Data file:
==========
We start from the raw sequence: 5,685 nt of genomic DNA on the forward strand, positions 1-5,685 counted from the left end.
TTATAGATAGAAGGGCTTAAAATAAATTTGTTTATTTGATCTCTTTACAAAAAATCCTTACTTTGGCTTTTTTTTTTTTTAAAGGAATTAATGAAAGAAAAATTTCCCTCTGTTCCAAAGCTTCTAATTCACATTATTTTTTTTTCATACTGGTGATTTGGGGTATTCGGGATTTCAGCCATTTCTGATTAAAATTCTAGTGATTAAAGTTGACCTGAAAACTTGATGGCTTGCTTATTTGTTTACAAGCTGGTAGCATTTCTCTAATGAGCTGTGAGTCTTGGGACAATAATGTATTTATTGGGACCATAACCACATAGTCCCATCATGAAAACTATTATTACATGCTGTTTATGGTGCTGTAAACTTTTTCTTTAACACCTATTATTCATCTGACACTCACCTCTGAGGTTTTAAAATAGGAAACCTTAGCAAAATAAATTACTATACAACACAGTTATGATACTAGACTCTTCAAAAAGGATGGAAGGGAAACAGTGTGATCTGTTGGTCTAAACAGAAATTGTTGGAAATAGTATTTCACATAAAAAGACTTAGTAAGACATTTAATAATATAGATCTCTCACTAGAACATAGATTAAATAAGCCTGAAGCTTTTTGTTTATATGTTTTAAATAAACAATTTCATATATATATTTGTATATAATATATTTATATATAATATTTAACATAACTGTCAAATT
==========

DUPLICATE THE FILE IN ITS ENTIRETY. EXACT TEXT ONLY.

We start from the raw sequence: 5,685 nt of genomic DNA on the forward strand, positions 1-5,685 counted from the left end.
TTATAGATAGAAGGGCTTAAAATAAATTTGTTTATTTGATCTCTTTACAAAAAATCCTTACTTTGGCTTTTTTTTTTTTTAAAGGAATTAATGAAAGAAAAATTTCCCTCTGTTCCAAAGCTTCTAATTCACATTATTTTTTTTTCATACTGGTGATTTGGGGTATTCGGGATTTCAGCCATTTCTGATTAAAATTCTAGTGATTAAAGTTGACCTGAAAACTTGATGGCTTGCTTATTTGTTTACAAGCTGGTAGCATTTCTCTAATGAGCTGTGAGTCTTGGGACAATAATGTATTTATTGGGACCATAACCACATAGTCCCATCATGAAAACTATTATTACATGCTGTTTATGGTGCTGTAAACTTTTTCTTTAACACCTATTATTCATCTGACACTCACCTCTGAGGTTTTAAAATAGGAAACCTTAGCAAAATAAATTACTATACAACACAGTTATGATACTAGACTCTTCAAAAAGGATGGAAGGGAAACAGTGTGATCTGTTGGTCTAAACAGAAATTGTTGGAAATAGTATTTCACATAAAAAGACTTAGTAAGACATTTAATAATATAGATCTCTCACTAGAACATAGATTAAATAAGCCTGAAGCTTTTTGTTTATATGTTTTAAATAAACAATTTCATATATATATTTGTATATAATATATTTATATATAATATTTAACATAACTGTCAAATT